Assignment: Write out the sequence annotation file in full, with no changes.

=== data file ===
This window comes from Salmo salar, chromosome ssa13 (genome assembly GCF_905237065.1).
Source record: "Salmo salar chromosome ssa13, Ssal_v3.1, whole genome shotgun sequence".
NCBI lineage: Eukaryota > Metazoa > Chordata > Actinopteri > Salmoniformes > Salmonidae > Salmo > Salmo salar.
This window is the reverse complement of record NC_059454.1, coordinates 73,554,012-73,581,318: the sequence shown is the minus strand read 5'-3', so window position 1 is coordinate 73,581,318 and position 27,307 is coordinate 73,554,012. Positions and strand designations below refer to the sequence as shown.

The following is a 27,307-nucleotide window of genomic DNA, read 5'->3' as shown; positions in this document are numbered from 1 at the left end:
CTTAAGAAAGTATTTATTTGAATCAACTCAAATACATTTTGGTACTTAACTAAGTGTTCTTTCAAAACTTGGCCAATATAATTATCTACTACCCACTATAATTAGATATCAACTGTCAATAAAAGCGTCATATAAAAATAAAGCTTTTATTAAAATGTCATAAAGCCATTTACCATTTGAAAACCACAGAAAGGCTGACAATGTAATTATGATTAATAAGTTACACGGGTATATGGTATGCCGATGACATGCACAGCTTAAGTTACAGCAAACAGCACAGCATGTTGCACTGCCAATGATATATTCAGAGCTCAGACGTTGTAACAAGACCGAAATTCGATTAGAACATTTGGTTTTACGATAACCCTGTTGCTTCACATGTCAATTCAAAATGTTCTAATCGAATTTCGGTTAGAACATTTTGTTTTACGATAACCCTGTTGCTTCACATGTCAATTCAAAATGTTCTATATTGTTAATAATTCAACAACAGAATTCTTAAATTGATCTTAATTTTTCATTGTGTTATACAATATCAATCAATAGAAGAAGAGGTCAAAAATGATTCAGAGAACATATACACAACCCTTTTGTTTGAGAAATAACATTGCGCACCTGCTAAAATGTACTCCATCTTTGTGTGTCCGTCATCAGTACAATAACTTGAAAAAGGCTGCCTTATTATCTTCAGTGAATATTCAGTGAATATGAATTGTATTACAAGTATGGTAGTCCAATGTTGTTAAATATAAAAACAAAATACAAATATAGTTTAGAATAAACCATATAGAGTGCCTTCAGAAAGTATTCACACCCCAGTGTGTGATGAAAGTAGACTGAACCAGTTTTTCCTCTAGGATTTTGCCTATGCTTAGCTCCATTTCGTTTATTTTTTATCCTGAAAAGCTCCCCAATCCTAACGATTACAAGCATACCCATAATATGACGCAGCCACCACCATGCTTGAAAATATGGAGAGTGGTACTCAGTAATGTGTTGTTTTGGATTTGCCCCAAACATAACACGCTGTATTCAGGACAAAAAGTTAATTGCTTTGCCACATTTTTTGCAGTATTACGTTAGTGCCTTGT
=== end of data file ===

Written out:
This window comes from Salmo salar, chromosome ssa13 (genome assembly GCF_905237065.1).
Source record: "Salmo salar chromosome ssa13, Ssal_v3.1, whole genome shotgun sequence".
NCBI lineage: Eukaryota > Metazoa > Chordata > Actinopteri > Salmoniformes > Salmonidae > Salmo > Salmo salar.
This window is the reverse complement of record NC_059454.1, coordinates 73,554,012-73,581,318: the sequence shown is the minus strand read 5'-3', so window position 1 is coordinate 73,581,318 and position 27,307 is coordinate 73,554,012. Positions and strand designations below refer to the sequence as shown.

The following is a 27,307-nucleotide window of genomic DNA, read 5'->3' as shown; positions in this document are numbered from 1 at the left end:
CTTAAGAAAGTATTTATTTGAATCAACTCAAATACATTTTGGTACTTAACTAAGTGTTCTTTCAAAACTTGGCCAATATAATTATCTACTACCCACTATAATTAGATATCAACTGTCAATAAAAGCGTCATATAAAAATAAAGCTTTTATTAAAATGTCATAAAGCCATTTACCATTTGAAAACCACAGAAAGGCTGACAATGTAATTATGATTAATAAGTTACACGGGTATATGGTATGCCGATGACATGCACAGCTTAAGTTACAGCAAACAGCACAGCATGTTGCACTGCCAATGATATATTCAGAGCTCAGACGTTGTAACAAGACCGAAATTCGATTAGAACATTTGGTTTTACGATAACCCTGTTGCTTCACATGTCAATTCAAAATGTTCTAATCGAATTTCGGTTAGAACATTTTGTTTTACGATAACCCTGTTGCTTCACATGTCAATTCAAAATGTTCTATATTGTTAATAATTCAACAACAGAATTCTTAAATTGATCTTAATTTTTCATTGTGTTATACAATATCAATCAATAGAAGAAGAGGTCAAAAATGATTCAGAGAACATATACACAACCCTTTTGTTTGAGAAATAACATTGCGCACCTGCTAAAATGTACTCCATCTTTGTGTGTCCGTCATCAGTACAATAACTTGAAAAAGGCTGCCTTATTATCTTCAGTGAATATTCAGTGAATATGAATTGTATTACAAGTATGGTAGTCCAATGTTGTTAAATATAAAAACAAAATACAAATATAGTTTAGAATAAACCATATAGAGTGCCTTCAGAAAGTATTCACACCCCAGTGTGTGATGAAAGTAGACTGAACCAGTTTTTCCTCTAGGATTTTGCCTATGCTTAGCTCCATTTCGTTTATTTTTTATCCTGAAAAGCTCCCCAATCCTAACGATTACAAGCATACCCATAATATGACGCAGCCACCACCATGCTTGAAAATATGGAGAGTGGTACTCAGTAATGTGTTGTTTTGGATTTGCCCCAAACATAACACGCTGTATTCAGGACAAAAAGTTAATTGCTTTGCCACATTTTTTGCAGTATTACGTTAGTGCCTTGT